Moby as metaphor

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MOBY THE METAPHOR

By: T. D. Duff, Tonka Bay, Minnesota

Our current predicament and ultimate fate are most presciently portrayed to us in Herman Melville’s novel of a fated voyage of the whaling ship Moby Dick. Melville writes of our maniacal and murderous obsessions, our hubris, our violent behaviors, our moral weakness, and inevitable self-destruction, in his saga of the journey by the mentally ill captain Ahab, for the great white whale. Like William Shakespeare during Elizabethan England and Fyodor Dostoyevsky in Czarist Russia, Melville is America’s great oracle.

Written in 1851, it would be seventy years before the originality and importance of Moby Dick would receive high praise and wide popularity, called by the critics a “prophetic song.” Contained in the pages of Moby Dick was indeed the genetic code of America.

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In Moby Dick Melville describes the United States in the form of the whaling ship the Pequod, named after the Indian tribe that was exterminated in 1838 by the Puritans. The ship’s thirty-man crew, a mixture of races and creeds, represent the thirty states in the Union when Melville wrote the novel. The objective of the voyage is the hunt for the massive white whale, Moby Dick, which, in a previous encounter, dismembered one of Ahab’s legs.

The novel is narrated in 1850 by Ishmael, a vicarious sailor who signs on for the voyage on the Pequod, which leaves Nantucket on a snowy Christmas Day. Ahab remains hidden in his cabin for days, until he appears to incite the crew to hunt down and destroy the enormous white whale.

As the ship approaches the equator Moby Dick appears and Ahab launches his whaleboat in pursuit. Moby Dick smashes the boat, and when the hunt resumes the next day, the whale is harpooned. The wounded whale again attacks Ahab’s whaleboat and a crew member is pulled into the sea and drowned. The white whale then rams the Pequod and the ship sinks. The hemp harpoon line that is attached to Moby Dick flies out of the boat and garrotes Ahab. The other whaleboats along with the remaining ship’s crew, are sucked into the swirling vortex of the sea created by the shattered Pequod, and Ishmael alone survives.

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Ahab’s disastrous desires in the novel are very real, but his self-destructive rage ensures the Pequod’s fate. Those on the ship seem to know they are doomed in some manner, just as many of us know that a gluttonous consumer culture based on uncontrollable corporate, unbridled exploitation of the earth and the continued extraction of fossil fuels is doomed.

Like Ahab and his crew, we rationalize our collective consumer madness. Even with the flashing warning signals before us, even with large segments of the country living in Depression-like conditions, we genuflect slavishly to the enticing illusions provided to us by the oligarchs of limitless power, wealth and technological might. It is a system that is literally destroying us, yet we claim it our religion.

The crisis we now confront is the aggregation of a 500-year global quest of conquering, plundering, exploiting, raping, pillaging and polluting the earth. Europeans and Euro-Americans have killed off all the indigenous communities that stood in their way. The high-tech and scientific forces that brought about unparalleled riches and supreme military and economic power for a tiny global cabal are now the forces that doom us.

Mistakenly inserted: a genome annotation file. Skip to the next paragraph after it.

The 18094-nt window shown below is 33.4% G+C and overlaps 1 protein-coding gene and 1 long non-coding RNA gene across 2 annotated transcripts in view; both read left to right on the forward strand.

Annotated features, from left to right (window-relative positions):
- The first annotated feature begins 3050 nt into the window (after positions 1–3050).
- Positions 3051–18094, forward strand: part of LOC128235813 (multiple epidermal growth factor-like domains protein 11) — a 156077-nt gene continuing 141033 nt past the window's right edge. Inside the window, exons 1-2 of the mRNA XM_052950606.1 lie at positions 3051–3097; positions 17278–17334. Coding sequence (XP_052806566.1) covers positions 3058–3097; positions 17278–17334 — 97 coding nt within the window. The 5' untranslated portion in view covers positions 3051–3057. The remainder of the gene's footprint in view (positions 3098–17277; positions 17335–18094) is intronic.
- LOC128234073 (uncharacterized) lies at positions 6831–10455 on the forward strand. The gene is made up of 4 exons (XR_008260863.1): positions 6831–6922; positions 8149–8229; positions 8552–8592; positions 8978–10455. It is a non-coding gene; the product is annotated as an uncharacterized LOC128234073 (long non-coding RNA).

The last days of any civilized people, when populations are averting their attention from the criminal realities before them, become festivals of self-indulgent hedonism and folly. This is how Rome imploded, and the Ottoman and Austro-Hungarian Empire. Men and women of shocking mediocrity and depravity, like the current POTUS and his shills, assume political control. Currently, charlatans and frauds fill the airwaves of hate, and intellectuals are ridiculed. Force and militarism, with their testosterone-driven hyper-masculine ethic, are promoted. The mania for hope controlled by the right-wing media requires the silencing of any truth that is not childishly optimistic.

Melville, who had been a sailor of clipper ships and whalers, was keenly aware that the wealth of industrialized countries was violently seized by Europeans and Americans from the poor of the earth. All the authority figures on the Pequod were white men–Ahab, Starbuck, Flask and Stubb. All the dirty work on the ship was done by men of color.

The whalers in Moby Dick were paid by the amount of oil they could produce, and they made no effort to regard it as anything more than a commodity, whose other parts, head, blubber and ambergris, were of no value to them. The rest of it, the tons of meat, bones and guts were simply discarded back into the sea, creating festering rafts of offal that attracted birds, fish and sharks. Just as the skinned corpses of buffaloes and Native Americans would blanket the prairies of the American West, so did the headless gray remains of the whales litter the Pacific Ocean in the early nineteenth century.

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Moby Dick, as moral metaphor, rams and sinks the Pequod, and the whirlpool formed by the ship’s descent, our consumer descent, swallows all who followed Ahab, except the narrator Ishmael.

“And the great shroud of the sea rolled on, as it rolled five-thousand years ago.”

from https://www.opednews.com/articles/Moby-as-metaphor-by-Tim-Duff-Attention_Consumer_Culture_Economic-181011-197.html

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